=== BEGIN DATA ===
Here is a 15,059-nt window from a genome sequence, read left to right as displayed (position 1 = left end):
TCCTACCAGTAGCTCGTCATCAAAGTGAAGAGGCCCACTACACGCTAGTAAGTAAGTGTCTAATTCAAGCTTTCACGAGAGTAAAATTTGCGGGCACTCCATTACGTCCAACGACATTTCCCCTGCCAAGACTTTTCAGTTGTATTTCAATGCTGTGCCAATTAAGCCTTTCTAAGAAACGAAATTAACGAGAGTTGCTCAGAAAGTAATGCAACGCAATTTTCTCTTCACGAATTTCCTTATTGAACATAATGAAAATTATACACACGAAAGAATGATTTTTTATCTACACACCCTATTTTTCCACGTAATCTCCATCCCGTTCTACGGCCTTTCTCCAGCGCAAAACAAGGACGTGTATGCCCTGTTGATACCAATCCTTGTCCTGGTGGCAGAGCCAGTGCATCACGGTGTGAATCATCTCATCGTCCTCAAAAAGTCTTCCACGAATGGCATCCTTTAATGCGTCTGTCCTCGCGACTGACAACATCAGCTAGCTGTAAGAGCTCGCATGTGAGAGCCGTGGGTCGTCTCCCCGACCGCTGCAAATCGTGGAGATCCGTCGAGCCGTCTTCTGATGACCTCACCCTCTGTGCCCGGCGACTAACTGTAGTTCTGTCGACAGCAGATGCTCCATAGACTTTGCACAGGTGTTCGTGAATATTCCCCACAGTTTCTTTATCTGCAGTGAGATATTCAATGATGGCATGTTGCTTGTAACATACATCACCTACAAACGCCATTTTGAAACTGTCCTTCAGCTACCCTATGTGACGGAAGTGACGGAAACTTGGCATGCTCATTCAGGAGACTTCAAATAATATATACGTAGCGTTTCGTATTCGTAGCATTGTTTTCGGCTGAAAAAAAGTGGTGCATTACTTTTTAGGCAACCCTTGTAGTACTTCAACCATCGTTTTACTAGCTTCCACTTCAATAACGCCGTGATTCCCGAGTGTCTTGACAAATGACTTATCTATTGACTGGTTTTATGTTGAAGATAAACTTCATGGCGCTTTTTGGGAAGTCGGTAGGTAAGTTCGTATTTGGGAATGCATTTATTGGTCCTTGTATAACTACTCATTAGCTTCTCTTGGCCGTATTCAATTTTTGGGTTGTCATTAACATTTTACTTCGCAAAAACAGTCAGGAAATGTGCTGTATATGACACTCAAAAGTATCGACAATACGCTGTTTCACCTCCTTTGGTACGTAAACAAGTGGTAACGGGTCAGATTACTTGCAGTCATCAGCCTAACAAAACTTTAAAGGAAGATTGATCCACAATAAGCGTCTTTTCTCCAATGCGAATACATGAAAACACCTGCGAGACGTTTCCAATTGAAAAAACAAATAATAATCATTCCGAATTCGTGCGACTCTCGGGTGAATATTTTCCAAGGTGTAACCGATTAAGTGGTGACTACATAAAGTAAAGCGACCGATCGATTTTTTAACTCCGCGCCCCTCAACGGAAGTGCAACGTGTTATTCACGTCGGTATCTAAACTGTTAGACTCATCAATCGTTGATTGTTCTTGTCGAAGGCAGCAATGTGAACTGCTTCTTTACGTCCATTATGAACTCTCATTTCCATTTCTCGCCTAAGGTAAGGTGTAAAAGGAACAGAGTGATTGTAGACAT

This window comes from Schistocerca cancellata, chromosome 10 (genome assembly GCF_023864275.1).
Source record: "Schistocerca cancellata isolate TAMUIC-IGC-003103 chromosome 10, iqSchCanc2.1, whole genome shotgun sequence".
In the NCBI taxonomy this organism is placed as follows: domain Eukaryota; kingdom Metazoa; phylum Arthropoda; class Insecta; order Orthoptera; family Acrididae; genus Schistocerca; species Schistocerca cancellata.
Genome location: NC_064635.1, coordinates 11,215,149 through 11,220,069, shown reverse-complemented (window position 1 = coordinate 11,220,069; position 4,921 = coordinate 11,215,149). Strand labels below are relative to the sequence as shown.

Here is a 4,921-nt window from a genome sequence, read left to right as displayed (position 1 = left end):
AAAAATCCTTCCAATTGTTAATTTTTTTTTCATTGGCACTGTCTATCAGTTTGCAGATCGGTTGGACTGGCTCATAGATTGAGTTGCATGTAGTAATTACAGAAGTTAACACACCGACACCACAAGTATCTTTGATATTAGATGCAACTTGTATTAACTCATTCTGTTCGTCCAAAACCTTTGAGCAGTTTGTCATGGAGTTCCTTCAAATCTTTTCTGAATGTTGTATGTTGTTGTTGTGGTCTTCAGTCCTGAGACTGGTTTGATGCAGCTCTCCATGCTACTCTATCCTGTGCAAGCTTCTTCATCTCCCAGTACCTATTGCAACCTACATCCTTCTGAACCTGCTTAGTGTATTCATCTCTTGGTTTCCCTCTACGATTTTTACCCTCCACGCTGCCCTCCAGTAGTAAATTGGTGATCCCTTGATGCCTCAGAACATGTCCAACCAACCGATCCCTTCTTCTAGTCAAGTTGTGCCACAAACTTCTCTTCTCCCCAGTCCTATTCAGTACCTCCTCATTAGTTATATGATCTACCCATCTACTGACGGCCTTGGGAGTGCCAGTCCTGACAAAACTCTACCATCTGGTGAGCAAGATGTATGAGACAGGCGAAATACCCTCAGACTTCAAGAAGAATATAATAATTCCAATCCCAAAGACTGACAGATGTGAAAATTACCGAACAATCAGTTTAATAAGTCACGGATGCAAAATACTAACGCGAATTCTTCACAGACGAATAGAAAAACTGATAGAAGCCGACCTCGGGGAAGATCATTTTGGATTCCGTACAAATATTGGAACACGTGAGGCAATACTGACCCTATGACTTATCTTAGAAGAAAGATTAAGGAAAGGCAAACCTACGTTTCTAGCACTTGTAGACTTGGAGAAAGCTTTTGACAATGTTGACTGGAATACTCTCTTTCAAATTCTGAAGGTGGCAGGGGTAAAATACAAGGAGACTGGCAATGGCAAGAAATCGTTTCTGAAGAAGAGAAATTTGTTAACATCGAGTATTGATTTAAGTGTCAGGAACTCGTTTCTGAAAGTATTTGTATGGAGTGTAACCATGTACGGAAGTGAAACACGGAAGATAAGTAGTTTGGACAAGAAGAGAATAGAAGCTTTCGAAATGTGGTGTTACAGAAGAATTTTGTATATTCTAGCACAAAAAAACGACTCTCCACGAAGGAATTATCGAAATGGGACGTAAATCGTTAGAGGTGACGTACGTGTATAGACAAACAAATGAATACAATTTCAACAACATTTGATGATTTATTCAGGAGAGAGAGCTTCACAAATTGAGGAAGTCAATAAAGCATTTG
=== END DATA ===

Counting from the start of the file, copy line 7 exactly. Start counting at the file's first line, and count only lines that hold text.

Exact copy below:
Here is a 4,921-nt window from a genome sequence, read left to right as displayed (position 1 = left end):